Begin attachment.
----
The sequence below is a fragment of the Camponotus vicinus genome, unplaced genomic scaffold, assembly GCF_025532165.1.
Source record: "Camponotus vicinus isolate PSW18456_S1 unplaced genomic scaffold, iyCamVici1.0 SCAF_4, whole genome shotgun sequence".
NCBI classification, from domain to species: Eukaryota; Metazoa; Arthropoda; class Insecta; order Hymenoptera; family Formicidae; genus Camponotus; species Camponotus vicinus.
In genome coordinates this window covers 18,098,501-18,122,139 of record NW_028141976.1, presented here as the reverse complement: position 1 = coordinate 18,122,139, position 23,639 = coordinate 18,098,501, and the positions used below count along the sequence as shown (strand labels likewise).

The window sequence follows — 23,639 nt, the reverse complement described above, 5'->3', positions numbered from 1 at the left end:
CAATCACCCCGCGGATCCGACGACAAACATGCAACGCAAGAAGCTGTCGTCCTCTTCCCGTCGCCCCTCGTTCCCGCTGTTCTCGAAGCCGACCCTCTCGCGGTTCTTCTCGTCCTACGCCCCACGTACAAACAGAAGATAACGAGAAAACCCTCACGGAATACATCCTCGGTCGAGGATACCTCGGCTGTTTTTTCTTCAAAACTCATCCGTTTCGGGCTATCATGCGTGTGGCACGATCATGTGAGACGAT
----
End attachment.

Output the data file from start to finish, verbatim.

The sequence below is a fragment of the Camponotus vicinus genome, unplaced genomic scaffold, assembly GCF_025532165.1.
Source record: "Camponotus vicinus isolate PSW18456_S1 unplaced genomic scaffold, iyCamVici1.0 SCAF_4, whole genome shotgun sequence".
NCBI classification, from domain to species: Eukaryota; Metazoa; Arthropoda; class Insecta; order Hymenoptera; family Formicidae; genus Camponotus; species Camponotus vicinus.
In genome coordinates this window covers 18,098,501-18,122,139 of record NW_028141976.1, presented here as the reverse complement: position 1 = coordinate 18,122,139, position 23,639 = coordinate 18,098,501, and the positions used below count along the sequence as shown (strand labels likewise).

The window sequence follows — 23,639 nt, the reverse complement described above, 5'->3', positions numbered from 1 at the left end:
CAATCACCCCGCGGATCCGACGACAAACATGCAACGCAAGAAGCTGTCGTCCTCTTCCCGTCGCCCCTCGTTCCCGCTGTTCTCGAAGCCGACCCTCTCGCGGTTCTTCTCGTCCTACGCCCCACGTACAAACAGAAGATAACGAGAAAACCCTCACGGAATACATCCTCGGTCGAGGATACCTCGGCTGTTTTTTCTTCAAAACTCATCCGTTTCGGGCTATCATGCGTGTGGCACGATCATGTGAGACGAT